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Bonnyville Pontiacs set to retire jersey #14

On Jan. 21, the Bonnyville Jr. A Pontiacs organization will be raising the number 14 banner to the rafters of the RJ Lalonde Arena to recognize home grown player Justin Fontaine’s hockey success.
Former Pontiac Justin Fontaine has four goals and eight assists in 40 games this season.
File photo

BONNYVILLE – After more than 15 years of travelling the world to play the sport he loves, Justin Fontaine is once again back in his hometown of Bonnyville helping to train the next generation of elite hockey players. 

On Jan. 21, the Bonnyville Jr. A Pontiacs organization will be raising the number 14 banner to the rafters of the RJ Lalonde Arena to recognize Fontaine’s success and accomplishments on the ice prior to the Pontiacs game against the Spruce Grove Saints. The evening’s ceremony will begin at 6:45 p.m. 

Among those in the audience will be some of Fontaine’s greatest supporters, his mom and dad, his wife and their two-year old daughter. 

“It's a huge honour, especially growing up here, playing my whole childhood here and always wanting to play for the Pontiacs and getting that opportunity,” Fontaine told Lakeland This Week

Joining the ranks of other past Pontiac players who have also made waves in the hockey world, Fontaine said, “That is huge. I guess it hasn't really sunk in yet. It's definitely pretty cool and I'm excited for the night.” 

In 2004, his dream became a reality when Fontaine was made an affiliate player for the AJHL team. The following years, from 2005 to 2007, Fontaine would leave an impact on the local Jr. A team, collecting 157 points in 114 regular season games and another 15 points in 14 playoff games.  

The Bonnyville native’s skills on the ice earned him the AJHL Rookie of the Year in his 2005/06 season, followed by the AJHL All-Star Team North Award in 2006/07.  

All of these accomplishments were achieved while wearing the number 14 on his jersey. 

Fontaine’s keen abilities and versatility on the ice were clear to anyone who watched him. Those skills got him a scholarship with the Minnesota Duluth Bulldogs where he would later win a National Championship in his senior year.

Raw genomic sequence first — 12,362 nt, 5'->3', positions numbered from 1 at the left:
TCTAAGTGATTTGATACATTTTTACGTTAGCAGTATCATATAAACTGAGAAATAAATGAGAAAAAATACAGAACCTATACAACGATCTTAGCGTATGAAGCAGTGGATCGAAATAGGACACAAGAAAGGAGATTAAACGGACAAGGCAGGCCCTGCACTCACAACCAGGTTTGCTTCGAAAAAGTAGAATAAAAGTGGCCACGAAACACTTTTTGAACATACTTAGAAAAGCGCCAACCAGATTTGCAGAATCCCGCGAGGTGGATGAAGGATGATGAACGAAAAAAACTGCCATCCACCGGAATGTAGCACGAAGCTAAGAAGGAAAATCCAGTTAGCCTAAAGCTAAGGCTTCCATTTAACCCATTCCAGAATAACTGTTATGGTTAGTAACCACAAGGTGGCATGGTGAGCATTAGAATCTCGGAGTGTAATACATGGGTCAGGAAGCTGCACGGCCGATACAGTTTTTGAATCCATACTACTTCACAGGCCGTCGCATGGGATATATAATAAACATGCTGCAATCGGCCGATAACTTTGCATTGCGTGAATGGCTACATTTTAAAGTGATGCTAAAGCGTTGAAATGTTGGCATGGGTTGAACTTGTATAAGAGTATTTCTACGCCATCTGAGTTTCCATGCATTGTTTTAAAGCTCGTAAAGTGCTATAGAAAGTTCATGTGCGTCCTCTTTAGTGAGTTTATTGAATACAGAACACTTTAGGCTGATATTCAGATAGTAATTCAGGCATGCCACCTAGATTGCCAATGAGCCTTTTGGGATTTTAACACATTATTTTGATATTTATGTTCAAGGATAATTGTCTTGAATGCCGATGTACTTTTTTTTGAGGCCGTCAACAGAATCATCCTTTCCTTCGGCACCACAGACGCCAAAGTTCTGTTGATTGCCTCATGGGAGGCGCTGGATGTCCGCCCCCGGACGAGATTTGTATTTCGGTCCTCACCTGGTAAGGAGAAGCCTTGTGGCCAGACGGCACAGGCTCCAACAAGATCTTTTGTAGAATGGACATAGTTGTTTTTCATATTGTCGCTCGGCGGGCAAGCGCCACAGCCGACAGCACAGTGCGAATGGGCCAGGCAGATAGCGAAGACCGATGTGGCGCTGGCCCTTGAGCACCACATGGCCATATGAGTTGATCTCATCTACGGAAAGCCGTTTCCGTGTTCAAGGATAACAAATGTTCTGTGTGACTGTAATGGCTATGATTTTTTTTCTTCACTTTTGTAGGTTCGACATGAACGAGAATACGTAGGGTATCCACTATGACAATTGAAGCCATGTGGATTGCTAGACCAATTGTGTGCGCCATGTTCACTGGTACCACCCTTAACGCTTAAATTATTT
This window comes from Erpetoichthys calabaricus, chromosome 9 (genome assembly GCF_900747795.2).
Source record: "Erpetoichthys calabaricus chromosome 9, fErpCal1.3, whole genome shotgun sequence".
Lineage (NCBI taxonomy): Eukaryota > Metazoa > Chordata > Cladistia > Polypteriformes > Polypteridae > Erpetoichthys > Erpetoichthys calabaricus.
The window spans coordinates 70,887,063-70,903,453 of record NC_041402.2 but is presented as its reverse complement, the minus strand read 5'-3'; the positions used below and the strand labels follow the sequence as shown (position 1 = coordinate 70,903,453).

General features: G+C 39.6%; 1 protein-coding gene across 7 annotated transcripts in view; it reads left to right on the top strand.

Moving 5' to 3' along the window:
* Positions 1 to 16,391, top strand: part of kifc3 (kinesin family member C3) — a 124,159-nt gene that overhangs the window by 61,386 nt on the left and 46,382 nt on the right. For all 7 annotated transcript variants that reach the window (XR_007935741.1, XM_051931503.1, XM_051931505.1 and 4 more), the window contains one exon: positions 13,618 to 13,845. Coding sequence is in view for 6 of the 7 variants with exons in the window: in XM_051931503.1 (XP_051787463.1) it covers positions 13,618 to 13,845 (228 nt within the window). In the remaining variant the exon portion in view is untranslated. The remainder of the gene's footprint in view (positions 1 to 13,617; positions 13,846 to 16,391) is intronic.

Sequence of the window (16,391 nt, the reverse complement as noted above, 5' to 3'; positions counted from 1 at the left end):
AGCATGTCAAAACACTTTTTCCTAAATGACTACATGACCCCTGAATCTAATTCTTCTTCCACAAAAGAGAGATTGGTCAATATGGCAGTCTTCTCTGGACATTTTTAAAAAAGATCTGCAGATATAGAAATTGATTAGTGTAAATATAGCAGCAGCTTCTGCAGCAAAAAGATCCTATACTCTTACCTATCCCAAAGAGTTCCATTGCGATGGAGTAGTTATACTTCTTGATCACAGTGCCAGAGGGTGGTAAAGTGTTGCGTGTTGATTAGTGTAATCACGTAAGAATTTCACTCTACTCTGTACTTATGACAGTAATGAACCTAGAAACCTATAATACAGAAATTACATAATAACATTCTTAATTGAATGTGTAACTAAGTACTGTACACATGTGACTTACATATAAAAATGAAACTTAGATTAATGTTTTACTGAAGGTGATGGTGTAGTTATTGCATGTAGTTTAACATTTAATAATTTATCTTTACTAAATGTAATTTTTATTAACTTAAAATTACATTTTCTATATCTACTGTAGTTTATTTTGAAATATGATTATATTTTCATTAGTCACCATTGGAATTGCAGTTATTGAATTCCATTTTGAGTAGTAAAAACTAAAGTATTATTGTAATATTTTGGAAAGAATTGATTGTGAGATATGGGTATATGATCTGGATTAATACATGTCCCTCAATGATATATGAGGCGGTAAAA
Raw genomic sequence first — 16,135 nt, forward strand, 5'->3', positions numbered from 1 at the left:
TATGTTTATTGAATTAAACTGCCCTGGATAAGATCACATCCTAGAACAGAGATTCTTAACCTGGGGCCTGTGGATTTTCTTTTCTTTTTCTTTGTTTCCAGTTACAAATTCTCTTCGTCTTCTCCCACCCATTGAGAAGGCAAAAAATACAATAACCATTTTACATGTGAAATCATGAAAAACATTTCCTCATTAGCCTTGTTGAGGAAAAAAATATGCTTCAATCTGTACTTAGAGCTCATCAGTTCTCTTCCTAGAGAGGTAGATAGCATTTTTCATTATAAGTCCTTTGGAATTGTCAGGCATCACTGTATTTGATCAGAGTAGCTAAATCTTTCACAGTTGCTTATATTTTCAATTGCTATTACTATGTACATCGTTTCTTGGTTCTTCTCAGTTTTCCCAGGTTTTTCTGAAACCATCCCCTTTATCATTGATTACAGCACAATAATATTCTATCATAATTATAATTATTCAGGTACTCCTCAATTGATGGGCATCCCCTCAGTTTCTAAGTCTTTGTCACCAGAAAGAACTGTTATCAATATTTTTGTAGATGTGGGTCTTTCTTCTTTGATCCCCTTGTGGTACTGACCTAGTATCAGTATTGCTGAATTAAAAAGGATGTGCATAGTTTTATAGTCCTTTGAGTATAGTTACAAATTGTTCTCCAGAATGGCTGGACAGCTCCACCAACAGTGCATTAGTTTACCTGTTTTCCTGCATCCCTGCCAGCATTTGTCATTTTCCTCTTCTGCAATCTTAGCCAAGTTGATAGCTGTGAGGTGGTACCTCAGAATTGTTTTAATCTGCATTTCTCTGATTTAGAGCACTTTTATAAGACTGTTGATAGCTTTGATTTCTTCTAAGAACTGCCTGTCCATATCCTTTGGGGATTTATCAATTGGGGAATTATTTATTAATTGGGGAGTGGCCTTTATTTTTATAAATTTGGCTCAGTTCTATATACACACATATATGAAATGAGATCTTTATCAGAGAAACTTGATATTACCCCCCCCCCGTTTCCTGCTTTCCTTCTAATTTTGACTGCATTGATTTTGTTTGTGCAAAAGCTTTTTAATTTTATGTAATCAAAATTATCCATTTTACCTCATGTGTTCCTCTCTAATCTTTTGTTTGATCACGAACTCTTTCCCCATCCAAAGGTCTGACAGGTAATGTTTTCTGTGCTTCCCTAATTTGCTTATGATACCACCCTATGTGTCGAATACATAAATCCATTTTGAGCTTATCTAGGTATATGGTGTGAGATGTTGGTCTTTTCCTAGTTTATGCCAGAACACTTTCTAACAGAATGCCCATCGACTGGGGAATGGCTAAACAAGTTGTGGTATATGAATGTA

Looking back, the Pontiacs’ associate general manager Neil Langridge said, “Fonz was one of the most talented players I have ever seen in a Pontiacs jersey. Growing up with him, you knew he was destined for a great hockey career, and he helped put the Pontiacs and Bonnyville on the map in the hockey world. This was a long time coming.” 

After college, Fontiane went on to sign as a free agent with the Minnesota Wild in the National Hockey League (NHL). He logged over 210 career NHL games before taking his game to Europe. 

Many young hockey players grow up with the dream of playing in the NHL, but it only becomes a reality for a few. Fontaine attributes much of his success to his parents' dedication, making his journey to the NHL a possibility. 

“I was fortunate, my dad coached me growing up, so he was always pushing me in the right directions at an early age and held me accountable and just instilled a good work ethic... that definitely helped me to get where I am.” 

Fontaine placed a lot of focus on understanding the game of hockey as a whole and cultivating adaptability. 

“Having good hockey IQ is how I got to be in the NHL. Just being able to see and read the ice,” he said.  “I knew that the top six roles would be filled. So, I had to become a role player. It wasn't my first choice but in order to make it I had to buy into whatever role I was put into and do the best of my ability to be effective in that role.” 

After playing two years in eastern Europe and then Germany for half a season before the COVID-19 pandemic, Fontaine made the decision to hang up his professional skates. But that does not mean he can’t still be found on the ice. 

The right wing now works with the Jr. A Pontiacs during the week as a skills coach for the team. 

“It's fun and feels good to share knowledge and my passion for the game,” said Fontaine. “I think about how I can help them to reach the next levels and try to instill that in the skates that I run.” 

As a skills coach, he said he focuses on things that made him effective as a player. “The biggest thing is you have to take pride in putting on your skates every time you go out there and be dedicated to the game because it does take a lot.” 

The last Pontiacs jersey to be retired was Jon Kalinski’s in 2017. 

“I was very fortunate to get to play with three of the four other jerseys that have been retired up there,” noted Fontaine. “I'm honoured to have my jersey raised in the town I grew up in my whole life and to now be back and helping kids out as much as I can and sharing my experiences and things I've learned along the way.” 

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